Hello, I have this problem written in python .
I want to convert it to matlab just the part for state space and the initial and final conditions
N = 30
A = [[-1. 0.4 0.8]
[ 1. 0. 0. ]
[ 0. 1. 0. ]]
b = [[ 1. ]
[ 0. ]
Xdes = [ 7. 2. -6.]
There should not be a for loop around (outside) cvx_begin … cvx_end, because you only want to solve one optimization problem. All CVX statements about the optimization problem you are solving needs to be inside cvx_begin … cvx_end Only use a for loop around cvx_begin … cvx_end if you are solving more than one optimization problem (for instance, with different input data), or where the results of one optimization problem become input data for the next optimization problem.
Your last for loop should have for k = 1:N-1. As it is now, you not only go past the end of the array, you are setting up a conflicting equality constraint for X(N+1), given you also have a constraint just on X(N+1). The image you show does seem to have that conflict; so I will leave that to you to sort out; I suspect that is carelessness (or typo) on that part of the paper or book authors.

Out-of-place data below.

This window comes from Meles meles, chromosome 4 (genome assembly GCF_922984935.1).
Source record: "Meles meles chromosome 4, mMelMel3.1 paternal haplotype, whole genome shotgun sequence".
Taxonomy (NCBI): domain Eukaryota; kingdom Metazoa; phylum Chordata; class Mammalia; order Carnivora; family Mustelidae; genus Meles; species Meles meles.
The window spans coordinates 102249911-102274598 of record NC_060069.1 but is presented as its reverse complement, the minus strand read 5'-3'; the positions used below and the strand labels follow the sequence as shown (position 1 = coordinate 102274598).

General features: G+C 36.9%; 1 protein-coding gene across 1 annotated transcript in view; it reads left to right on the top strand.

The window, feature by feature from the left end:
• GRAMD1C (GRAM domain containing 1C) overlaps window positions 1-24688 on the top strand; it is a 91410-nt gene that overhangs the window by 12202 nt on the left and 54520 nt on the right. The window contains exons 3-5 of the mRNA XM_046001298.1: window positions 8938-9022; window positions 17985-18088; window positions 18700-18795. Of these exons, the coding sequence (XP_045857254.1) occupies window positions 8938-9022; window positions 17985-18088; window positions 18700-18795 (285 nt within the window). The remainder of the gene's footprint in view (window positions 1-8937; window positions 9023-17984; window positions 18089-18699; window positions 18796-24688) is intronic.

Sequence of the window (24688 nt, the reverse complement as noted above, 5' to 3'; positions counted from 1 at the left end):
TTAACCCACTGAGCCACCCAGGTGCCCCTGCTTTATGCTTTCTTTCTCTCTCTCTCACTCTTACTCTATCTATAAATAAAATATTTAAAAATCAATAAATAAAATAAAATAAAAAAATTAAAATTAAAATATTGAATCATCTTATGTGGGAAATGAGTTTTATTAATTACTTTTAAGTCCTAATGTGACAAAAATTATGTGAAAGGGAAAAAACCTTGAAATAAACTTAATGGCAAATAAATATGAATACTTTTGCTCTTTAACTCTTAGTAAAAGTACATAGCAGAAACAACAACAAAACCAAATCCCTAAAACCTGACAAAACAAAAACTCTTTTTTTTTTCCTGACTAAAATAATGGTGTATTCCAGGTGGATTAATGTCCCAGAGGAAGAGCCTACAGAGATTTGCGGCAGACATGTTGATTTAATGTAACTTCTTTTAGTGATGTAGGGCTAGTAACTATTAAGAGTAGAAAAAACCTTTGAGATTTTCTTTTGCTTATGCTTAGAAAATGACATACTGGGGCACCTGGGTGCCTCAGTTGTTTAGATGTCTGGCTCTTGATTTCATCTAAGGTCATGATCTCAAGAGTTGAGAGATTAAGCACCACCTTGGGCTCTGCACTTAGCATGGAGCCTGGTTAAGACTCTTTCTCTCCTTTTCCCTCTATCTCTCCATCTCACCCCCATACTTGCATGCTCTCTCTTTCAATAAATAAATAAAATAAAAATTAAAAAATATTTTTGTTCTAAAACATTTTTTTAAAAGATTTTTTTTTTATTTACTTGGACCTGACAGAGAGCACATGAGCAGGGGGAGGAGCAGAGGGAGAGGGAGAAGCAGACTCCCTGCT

If you look at the help for max, you will see that you can vectorze the calculation and avoid the for loop, which saves time in CVX’s processing. But using a for loop is not “wrong”.
I think you are right after I went over it again regarding the last piece of code I sent . But, after viewing ‘X’ in Matlab, I realized that the 30th column of X is set to the desired value as I set it in X(:,N)==Xdes’; and the 31st column is [0 0 0]’.
It looks like CVX does not overwrite the constraints in the same way of overwriting a variable in Matlab.
In other words, although what you mentioned is totally true, it seems that CVX, when the 30th column of constraints was called, didn’t change the already-set value of the (X(:,N)==Xdes’; ) somehow inside the for-loop.
here is a print of the columns of X ( in red : the 30th column)